Monday, March 21, 2011

Floor area sand blasting & a little teaser

I have come to realize one thing after this weekend:  God must love Boss 302s!  How do I know this?  Because he was kind enough to hold off raining all over my nearly-nekid  car until Dad and I managed to get her safely inside the shop, and all our blasting sand recovered and put away.  Yep…..after two solid days of slinging sand all over creation, I was rewarded with a host of clean metal that was refreshingly solid and surprisingly lacking in the heavy rust damage that was present in so many areas of this car.  I am very happy to say that I have reached a point where the major rust damage finally has been removed and getting the new floor welded into the car will have the car about 65-70% structurally complete.  Still a lot of complex work to go before “normal” restoration work begins, but pretty significant progress nonetheless.
At this point, the car is ready for me to treat the bare surfaces with phosphoric acid, and start welding in the three major patches required before the floor is installed.  This alone will take a few weeks to complete as I still have to fabricate the rear floor transition patch.  In the meantime, I will repair the toe boards and clean up some spot weld cutter divots in the front sheet metal flanges.  From there, I will coat the inner rockers and firewall area with Zero Rust for protection and move to the rear floor sections needing repair and straightening.  Again, lots of work, but great to know that progress is finally starting to show.
For pure entertainment, I also mocked up the Heidt’s four-link forward bracket assembly.  This is the major structure added to the car that functions as the forward mounts for the upper and lower trailing arms.  While the kit is marketed (and many magazine articles show it) as a “bolt-in” kit, I find this is not likely to be the case.  The subtle differences in the 69-70 chassis dictate some slight modifications will be required to make the brackets fit perfectly.  In addition, some gaps exist where the bracket saddles the frame rail that are considered “normal”, but that ain’t so around here.  Since I plan to weld these structures into my car, I insist that they fit well, while gaps like this may be fine for bolted installations, it won’t be tolerated for a welded installation.  So…..more fab work usual.  Did I mention I think God loves Boss 302s?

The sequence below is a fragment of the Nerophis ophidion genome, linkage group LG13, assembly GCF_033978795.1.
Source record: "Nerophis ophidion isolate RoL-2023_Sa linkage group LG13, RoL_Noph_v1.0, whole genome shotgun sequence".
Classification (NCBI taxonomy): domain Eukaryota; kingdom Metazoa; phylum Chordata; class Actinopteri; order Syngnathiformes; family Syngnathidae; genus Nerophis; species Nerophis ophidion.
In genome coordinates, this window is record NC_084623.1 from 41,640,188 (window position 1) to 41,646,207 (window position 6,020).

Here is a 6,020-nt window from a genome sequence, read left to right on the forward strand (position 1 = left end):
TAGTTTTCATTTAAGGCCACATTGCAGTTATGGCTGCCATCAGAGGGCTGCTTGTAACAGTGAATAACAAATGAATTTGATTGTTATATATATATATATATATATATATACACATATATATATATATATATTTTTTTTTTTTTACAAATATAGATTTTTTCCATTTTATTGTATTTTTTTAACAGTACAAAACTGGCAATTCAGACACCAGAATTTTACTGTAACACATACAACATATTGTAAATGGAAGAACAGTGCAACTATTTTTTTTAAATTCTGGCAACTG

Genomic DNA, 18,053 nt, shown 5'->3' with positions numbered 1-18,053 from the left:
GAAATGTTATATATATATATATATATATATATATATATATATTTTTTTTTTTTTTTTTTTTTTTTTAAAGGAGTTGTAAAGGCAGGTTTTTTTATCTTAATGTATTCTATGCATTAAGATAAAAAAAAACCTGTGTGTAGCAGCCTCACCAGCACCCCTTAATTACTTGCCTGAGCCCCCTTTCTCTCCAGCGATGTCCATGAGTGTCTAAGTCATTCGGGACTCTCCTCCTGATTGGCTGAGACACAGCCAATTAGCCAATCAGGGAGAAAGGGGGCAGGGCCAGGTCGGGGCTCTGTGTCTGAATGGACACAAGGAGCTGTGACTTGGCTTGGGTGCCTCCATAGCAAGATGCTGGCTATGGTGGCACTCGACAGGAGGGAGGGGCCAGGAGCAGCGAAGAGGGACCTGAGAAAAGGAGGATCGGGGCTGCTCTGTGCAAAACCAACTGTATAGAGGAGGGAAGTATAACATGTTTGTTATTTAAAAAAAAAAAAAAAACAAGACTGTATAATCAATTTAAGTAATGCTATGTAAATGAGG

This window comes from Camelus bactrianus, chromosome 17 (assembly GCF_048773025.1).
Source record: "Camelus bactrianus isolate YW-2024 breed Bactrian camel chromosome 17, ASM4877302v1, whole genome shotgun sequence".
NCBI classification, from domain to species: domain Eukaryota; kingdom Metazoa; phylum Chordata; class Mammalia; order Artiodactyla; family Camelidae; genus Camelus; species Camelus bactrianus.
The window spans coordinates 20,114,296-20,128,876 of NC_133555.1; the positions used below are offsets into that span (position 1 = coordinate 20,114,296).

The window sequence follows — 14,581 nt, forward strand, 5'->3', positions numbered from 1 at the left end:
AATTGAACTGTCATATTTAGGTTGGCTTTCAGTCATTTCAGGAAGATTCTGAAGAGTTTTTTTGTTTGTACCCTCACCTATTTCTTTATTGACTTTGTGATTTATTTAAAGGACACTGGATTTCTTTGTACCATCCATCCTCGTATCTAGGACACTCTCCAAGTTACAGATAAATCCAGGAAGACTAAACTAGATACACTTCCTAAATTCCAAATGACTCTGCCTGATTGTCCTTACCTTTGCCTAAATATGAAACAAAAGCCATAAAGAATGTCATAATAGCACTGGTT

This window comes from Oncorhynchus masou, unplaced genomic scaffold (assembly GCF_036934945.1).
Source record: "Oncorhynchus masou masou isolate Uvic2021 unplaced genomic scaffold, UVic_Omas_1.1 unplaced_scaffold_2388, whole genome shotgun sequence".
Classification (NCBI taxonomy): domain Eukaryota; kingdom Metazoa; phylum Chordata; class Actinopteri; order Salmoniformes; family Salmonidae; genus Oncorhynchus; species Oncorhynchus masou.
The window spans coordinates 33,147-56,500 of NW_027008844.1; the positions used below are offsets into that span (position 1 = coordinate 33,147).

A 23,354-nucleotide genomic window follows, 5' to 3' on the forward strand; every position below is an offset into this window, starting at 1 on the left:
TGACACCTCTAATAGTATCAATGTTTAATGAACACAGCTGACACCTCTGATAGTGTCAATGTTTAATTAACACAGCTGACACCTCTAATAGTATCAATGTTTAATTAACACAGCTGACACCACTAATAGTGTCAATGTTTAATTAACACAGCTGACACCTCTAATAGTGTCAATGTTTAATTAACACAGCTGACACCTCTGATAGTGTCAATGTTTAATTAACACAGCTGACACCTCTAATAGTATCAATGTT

Here's the car ready for a day of blasting. 

In the pre-blast inspection, I found two more stress cracks in the chassis.  This one is directly beside the axle snubber pad at the rear of the driveshaft tunnel.

Passenger side lower torque box and spring mount area looks very nice after blasting.  The water-spotted look of the torque box is actually the patina the galvanized metal takes after blasting.

Trans cross member and passenger frame rail cleaned up quite nicely too.

Driver side inner frame rail and cross member also looks good.  Note the galvanized material used in the cross member.

More galvanized metal.  Here you can see the distinct difference in finish of the blasted galvanized metal of the frame rail and lower torque box versus the plain steel of the leaf spring mount in the center of the image.

Passenger side of the axle tunnel looks surprisingly solid.  A little clean-up in this area will work wonders.

Here is the driver side axle tunnel.  As you can see, I didn't bother blasting the section of the floor transition I plan to remove and replace with new metal.  No need to waste the sand......

Driver side inner torque box is excellent!

Inner frame rails cleaned up very well.  Spot weld cutter divots will be welded up and ground smooth before the floor goes in.

The firewall also cleaned up quite well.  Still needs a bit of wire wheel work to get everything clean, but that part is comparatively easy.

Trans cross member is really very solid.  Again, a galvanized part.

I couldn't resist mocking up the Heidt's frame mounts.  Here's how they tuck into the original leaf spring pockets.

While this 3/16" gap between the frame rail and frame bracket may be considered "normal" for bolted-in Heidt's four-link conversions, it is unacceptable to me.  This will be filled with a steel "shim" welded to the frame a base and this bracket will then be welded to it and the frame as a solid assembly.

On 69-70 mustangs, the inner wheel houses are actually slightly farther inboard than in earlier models.  This creates a slight interference to the Heidt's frame bracket.  A slight bit of massaging of the metal will solve this problem quite quickly.

Another look at the gap that I will fill before installation.


  1. I love the look of freshly blasted metal. It looks so new and ready to start a new life. It's going to be really awesome to see the Heidt's parts permanently installed. Your car is in really great shape!

  2. Ain't it the truth! Nice clean metal is an amazingly motivational thing. Feels really good to get the vast majority of badly rusted metal out of the car for good! ALSO amazingly motivational......

  3. You can't do that with a wire-wheel on a drill!

    Awesome work! Dig the whole setup.

    Great job!

  4. Thanks James! I am hoping the project will generate more interest as it goes now that the old girl ain't quite as ugly. But I'm can see spinning the wire wheel-of-fortune to get to some places that blasting didn't scrub up enough.